UN rights chief deplores deadly use of force against protestors in Chad

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Human Rights High Commissioner Volker Türk has deplored the deadly use of force against demonstrators, including killings by live ammunition, the Office said in a statement. 

Thousands took to the streets in the capital, N’Djamena, and other cities on Thursday, to protest the 24-month extension of the transition to civilian rule. 

‘Lethal repression’ 

Some 50 people were killed, including a journalist, and nearly 300 were injured. 

“Our Office has also received reports of violence by protesters following the lethal repression, including attacks on property. We call for calm and for all sides to show restraint,” said OHCHR Spokesperson Ravina Shamdasani. 

Reports indicate that at least 500 people were arrested. OHCHR has called for all persons detained for exercising their rights to peaceful assembly to be promptly released. 

The protests erupted on the day the military were due to hand over power.  

Political transition delayed  

Chad has faced a political crisis since longtime President, Idriss Déby, died battling rebels in the north in April 2021.  

The military installed his son, Mahamat Idriss Deby, who was supposed to step down on Thursday, but says he will rule for another two years. 

Ms. Shamdasani said OHCHR’s Chad Office received information from sources that several hundred protesters, mostly young people, started demonstrating in N´Djamena early on Thursday. 

Internal security forces used tear gas and fired live ammunition to disperse the protestors. 

Respect human rights 

OHCHR reminded the Chadian authorities of their obligation to protect and respect human rights, including the right to life, and to ensure that citizens can exercise their rights to peaceful assembly as well as freedom of opinion and expression.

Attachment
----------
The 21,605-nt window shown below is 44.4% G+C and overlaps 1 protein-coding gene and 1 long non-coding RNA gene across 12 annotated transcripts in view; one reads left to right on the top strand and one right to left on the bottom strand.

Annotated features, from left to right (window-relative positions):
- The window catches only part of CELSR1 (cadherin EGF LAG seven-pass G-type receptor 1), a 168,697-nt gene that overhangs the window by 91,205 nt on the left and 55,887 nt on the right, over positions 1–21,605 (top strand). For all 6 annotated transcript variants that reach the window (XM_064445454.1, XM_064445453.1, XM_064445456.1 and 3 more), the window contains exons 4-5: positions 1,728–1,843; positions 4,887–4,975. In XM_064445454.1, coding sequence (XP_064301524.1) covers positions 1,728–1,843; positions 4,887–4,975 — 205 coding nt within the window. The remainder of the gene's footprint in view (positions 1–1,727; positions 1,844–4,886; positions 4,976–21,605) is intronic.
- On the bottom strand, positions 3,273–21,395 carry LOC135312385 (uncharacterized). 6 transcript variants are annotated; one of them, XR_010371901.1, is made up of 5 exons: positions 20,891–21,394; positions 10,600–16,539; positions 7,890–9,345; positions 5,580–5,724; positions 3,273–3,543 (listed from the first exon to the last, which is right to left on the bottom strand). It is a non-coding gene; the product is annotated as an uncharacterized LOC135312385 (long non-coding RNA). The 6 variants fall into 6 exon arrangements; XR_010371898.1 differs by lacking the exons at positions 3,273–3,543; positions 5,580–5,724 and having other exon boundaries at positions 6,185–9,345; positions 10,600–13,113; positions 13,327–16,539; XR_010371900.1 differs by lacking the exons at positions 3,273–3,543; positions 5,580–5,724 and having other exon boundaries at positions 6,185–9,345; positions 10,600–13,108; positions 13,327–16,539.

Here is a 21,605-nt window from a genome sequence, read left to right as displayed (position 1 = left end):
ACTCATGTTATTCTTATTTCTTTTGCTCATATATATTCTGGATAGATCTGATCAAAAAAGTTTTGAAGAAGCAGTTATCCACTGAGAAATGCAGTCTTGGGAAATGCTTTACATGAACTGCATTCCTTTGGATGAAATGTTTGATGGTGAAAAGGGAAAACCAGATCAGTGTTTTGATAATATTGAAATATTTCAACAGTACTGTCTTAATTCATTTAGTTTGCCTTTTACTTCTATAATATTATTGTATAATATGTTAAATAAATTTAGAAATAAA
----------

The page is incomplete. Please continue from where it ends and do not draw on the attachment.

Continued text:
“Defence and security forces must refrain from the use of force against peaceful protesters and ensure that force is not used unless strictly necessary and, if so, in full compliance with the principles of legality, precaution, and proportionality,” said Ms. Shamdasani. 

OHCHR also urged the authorities to conduct impartial, prompt and effective investigations into any human rights violations that may have occurred, “including the apparent use of unnecessary or disproportionate force to disperse protests.” 

An aerial view of N'djamena following heavy rains in August 2022.

IOM/Anne Schaefer

An aerial view of N’djamena following heavy rains in August 2022.

Devastating flooding 

The crisis is occurring as Chad faces flooding affecting one million people. The heavy rains began in July, and 18 out of 23 provinces have been impacted. 

Several neighborhoods in the capital are entirely submerged, and people have been forced to flee their homes, UN Spokesperson Stéphane Dujarric said on Thursday. 

He added that some 465,000 hectares of agricultural land have been destroyed, which could further aggravate the already critical food insecurity situation in the country. 

The UN and partners have so far delivered food, medicine, tents, mosquito nets, solar lamps and other items to some 200,000 people.  

“The humanitarian community and Government’s joint flood response plan seeks nearly $70 million to reach 800,000 people, but so far it received only 25 per cent of the funding it needs,” said Mr. Dujarric. 

The partners are ramping up efforts to mobilize resources to reach more people.  

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